At least one dairy farmer in the Shenandoah Valley said he thinks a bill proposed to limit the definition of milk in Virginia is a good idea.
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If passed, the bill would narrow the definition of milk to come from a "healthy hooved animal." | Credit: WHSV

The bill was proposed by a Delegate Barry Knight, a Republican from Virginia Beach. It would narrow the definition of milk to something that only comes from a “healthy hooved animal.”
It defines milk as the “lacteal secretion” from a list of animals that includes cows, water buffalo, sheep, goats, yaks, deer, reindeer, moose, horses and donkeys.
If passed and signed into law, HB 119 would direct the Board of Agriculture and Consumer Services to launch a plan banning any products mislabeled under the new definition.
Knight said he’s trying to protect the state’s dairy farmers and that his legislation is similar to what has passed in other states. Opponents of the legislation said the legislation is unnecessary and hurts competition.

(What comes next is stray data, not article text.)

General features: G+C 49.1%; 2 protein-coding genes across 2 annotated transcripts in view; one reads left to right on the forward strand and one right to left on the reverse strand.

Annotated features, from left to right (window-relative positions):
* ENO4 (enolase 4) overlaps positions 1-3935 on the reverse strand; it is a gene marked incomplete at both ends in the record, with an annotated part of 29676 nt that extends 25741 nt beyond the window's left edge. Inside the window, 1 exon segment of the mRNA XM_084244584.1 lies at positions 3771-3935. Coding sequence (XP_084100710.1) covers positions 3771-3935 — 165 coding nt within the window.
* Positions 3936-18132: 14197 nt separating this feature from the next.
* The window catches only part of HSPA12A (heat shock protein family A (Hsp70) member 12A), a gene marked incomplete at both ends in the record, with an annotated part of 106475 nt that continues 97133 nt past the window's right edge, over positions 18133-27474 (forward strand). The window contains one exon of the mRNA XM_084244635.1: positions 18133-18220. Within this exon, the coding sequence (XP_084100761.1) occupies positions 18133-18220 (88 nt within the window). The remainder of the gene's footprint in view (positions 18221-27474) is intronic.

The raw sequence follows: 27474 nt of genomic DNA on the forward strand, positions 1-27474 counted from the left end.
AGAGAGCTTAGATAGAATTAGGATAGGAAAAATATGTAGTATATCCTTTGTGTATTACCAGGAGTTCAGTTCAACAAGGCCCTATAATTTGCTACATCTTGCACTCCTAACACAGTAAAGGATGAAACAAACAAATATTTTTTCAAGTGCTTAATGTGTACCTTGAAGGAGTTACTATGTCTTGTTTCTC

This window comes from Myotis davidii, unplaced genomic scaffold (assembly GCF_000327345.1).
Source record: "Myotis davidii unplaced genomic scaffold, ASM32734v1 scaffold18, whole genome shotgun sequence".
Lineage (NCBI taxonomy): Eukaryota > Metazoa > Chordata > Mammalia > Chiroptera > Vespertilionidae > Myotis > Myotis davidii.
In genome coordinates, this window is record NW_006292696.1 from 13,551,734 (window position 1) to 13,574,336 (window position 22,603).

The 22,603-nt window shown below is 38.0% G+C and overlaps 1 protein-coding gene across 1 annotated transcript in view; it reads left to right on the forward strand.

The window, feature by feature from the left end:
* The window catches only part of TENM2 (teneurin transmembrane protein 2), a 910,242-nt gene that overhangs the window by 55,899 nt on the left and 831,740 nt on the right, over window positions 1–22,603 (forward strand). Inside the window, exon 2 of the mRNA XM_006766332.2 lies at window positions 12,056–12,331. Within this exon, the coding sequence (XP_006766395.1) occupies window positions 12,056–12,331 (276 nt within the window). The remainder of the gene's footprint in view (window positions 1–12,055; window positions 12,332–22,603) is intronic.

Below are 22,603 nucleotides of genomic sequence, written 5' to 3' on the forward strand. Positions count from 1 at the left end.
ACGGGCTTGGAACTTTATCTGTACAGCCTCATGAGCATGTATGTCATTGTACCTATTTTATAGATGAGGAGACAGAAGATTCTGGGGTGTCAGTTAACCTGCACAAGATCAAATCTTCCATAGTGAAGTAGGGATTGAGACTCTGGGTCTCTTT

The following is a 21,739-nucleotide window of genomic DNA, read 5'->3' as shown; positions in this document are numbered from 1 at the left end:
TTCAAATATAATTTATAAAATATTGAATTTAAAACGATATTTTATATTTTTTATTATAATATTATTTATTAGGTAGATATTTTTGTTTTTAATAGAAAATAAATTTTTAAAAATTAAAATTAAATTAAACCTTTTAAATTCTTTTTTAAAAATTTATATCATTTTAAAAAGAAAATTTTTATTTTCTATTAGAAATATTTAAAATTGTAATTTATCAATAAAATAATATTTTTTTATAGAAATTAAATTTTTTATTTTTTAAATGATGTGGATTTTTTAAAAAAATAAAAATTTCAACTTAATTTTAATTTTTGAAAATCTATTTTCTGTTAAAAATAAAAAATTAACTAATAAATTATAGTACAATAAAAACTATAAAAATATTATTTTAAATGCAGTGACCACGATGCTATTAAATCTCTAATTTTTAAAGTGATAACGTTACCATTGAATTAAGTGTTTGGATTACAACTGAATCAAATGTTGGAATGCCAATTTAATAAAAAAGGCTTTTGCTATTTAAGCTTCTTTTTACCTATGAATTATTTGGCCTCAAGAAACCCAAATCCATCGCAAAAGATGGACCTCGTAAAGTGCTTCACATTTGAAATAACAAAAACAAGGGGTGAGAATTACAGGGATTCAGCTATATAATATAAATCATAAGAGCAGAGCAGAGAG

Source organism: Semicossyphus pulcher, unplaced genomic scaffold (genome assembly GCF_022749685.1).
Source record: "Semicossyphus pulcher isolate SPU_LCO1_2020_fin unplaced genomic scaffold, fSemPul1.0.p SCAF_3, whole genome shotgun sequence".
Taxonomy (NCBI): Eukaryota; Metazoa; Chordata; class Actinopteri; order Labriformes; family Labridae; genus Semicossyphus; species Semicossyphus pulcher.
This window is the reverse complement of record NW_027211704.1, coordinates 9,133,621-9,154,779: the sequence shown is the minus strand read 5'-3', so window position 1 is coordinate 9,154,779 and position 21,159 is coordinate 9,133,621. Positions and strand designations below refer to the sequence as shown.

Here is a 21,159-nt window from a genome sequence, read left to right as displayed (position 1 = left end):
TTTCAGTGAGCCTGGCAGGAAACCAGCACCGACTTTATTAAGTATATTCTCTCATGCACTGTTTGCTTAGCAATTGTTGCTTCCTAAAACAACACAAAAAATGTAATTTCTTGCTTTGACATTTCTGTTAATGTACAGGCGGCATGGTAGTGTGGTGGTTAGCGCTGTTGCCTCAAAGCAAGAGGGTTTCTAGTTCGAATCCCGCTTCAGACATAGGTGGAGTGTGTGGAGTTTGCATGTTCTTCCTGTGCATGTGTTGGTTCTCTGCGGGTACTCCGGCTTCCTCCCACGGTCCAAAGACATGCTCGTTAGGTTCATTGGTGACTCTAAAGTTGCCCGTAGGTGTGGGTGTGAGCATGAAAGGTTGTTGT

Frank Will is an owner of Mount Crawford Creamery. He said alternative options like almond and soy milk have brought competition in dairy sales and he thinks it’s important to have the difference labeled.
“I don’t want to limit people’s choices as to what they can buy and drink,” Will said. “But if it’s going to be artificial or imitation milk, it should say that on the label.”
Since 1975, the amount of milk consumed per capita in America has tumbled more than 40%, a slide attributed to a number of reasons but mostly the rise of so many other choices, including teas, sodas, juices and, most recently, non-dairy substitutes like coconut, almond, rice, and soy milk.
With the price of milk already at a low point, but costly to make, dairy farmers believe non-dairy milks are cutting into their profit and making their financial situation worse.
Will said the bill is something he would support, and he thinks other dairy farmers should as well.
“The dairy industry has been pushing to have the definition of milk clarified as to what is actually milk.”
Will said he hopes this bill would help farmers, but he doesn’t think it would hurt.

The delay in details being issued on the proposed dairy reduction scheme is “playing with the futures” of farm families, according to the Irish Creamery Milk Suppliers’ Association (ICMSA).

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